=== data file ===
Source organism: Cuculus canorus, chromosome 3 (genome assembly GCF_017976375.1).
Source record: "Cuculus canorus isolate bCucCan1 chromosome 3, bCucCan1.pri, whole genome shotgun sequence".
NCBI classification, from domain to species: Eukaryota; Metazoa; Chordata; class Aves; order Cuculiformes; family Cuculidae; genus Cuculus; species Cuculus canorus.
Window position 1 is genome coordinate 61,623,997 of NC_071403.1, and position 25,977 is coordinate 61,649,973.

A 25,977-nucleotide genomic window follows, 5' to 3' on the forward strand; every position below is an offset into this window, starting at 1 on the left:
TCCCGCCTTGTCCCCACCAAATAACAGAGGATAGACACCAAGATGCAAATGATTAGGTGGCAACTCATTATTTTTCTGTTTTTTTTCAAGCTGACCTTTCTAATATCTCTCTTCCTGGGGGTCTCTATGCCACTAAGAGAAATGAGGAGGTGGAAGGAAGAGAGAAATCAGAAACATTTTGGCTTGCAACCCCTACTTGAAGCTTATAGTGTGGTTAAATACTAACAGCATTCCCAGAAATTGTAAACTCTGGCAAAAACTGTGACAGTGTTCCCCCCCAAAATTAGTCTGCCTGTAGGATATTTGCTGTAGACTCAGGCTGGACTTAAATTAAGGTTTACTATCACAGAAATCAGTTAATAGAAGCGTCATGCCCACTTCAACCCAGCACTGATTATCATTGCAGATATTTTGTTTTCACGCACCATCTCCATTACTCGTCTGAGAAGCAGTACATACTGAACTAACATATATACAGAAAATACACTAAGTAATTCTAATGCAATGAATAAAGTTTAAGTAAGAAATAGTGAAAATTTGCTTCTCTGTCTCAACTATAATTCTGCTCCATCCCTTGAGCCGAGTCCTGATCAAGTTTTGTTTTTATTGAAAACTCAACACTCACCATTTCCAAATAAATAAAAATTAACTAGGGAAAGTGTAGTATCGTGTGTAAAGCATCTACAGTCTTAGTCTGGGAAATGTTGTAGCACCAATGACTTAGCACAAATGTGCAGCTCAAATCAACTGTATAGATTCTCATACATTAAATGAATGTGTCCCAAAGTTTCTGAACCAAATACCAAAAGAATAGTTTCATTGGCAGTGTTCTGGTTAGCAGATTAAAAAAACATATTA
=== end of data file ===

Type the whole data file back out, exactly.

Source organism: Cuculus canorus, chromosome 3 (genome assembly GCF_017976375.1).
Source record: "Cuculus canorus isolate bCucCan1 chromosome 3, bCucCan1.pri, whole genome shotgun sequence".
NCBI classification, from domain to species: Eukaryota; Metazoa; Chordata; class Aves; order Cuculiformes; family Cuculidae; genus Cuculus; species Cuculus canorus.
Window position 1 is genome coordinate 61,623,997 of NC_071403.1, and position 25,977 is coordinate 61,649,973.

A 25,977-nucleotide genomic window follows, 5' to 3' on the forward strand; every position below is an offset into this window, starting at 1 on the left:
TCCCGCCTTGTCCCCACCAAATAACAGAGGATAGACACCAAGATGCAAATGATTAGGTGGCAACTCATTATTTTTCTGTTTTTTTTCAAGCTGACCTTTCTAATATCTCTCTTCCTGGGGGTCTCTATGCCACTAAGAGAAATGAGGAGGTGGAAGGAAGAGAGAAATCAGAAACATTTTGGCTTGCAACCCCTACTTGAAGCTTATAGTGTGGTTAAATACTAACAGCATTCCCAGAAATTGTAAACTCTGGCAAAAACTGTGACAGTGTTCCCCCCCAAAATTAGTCTGCCTGTAGGATATTTGCTGTAGACTCAGGCTGGACTTAAATTAAGGTTTACTATCACAGAAATCAGTTAATAGAAGCGTCATGCCCACTTCAACCCAGCACTGATTATCATTGCAGATATTTTGTTTTCACGCACCATCTCCATTACTCGTCTGAGAAGCAGTACATACTGAACTAACATATATACAGAAAATACACTAAGTAATTCTAATGCAATGAATAAAGTTTAAGTAAGAAATAGTGAAAATTTGCTTCTCTGTCTCAACTATAATTCTGCTCCATCCCTTGAGCCGAGTCCTGATCAAGTTTTGTTTTTATTGAAAACTCAACACTCACCATTTCCAAATAAATAAAAATTAACTAGGGAAAGTGTAGTATCGTGTGTAAAGCATCTACAGTCTTAGTCTGGGAAATGTTGTAGCACCAATGACTTAGCACAAATGTGCAGCTCAAATCAACTGTATAGATTCTCATACATTAAATGAATGTGTCCCAAAGTTTCTGAACCAAATACCAAAAGAATAGTTTCATTGGCAGTGTTCTGGTTAGCAGATTAAAAAAACATATTA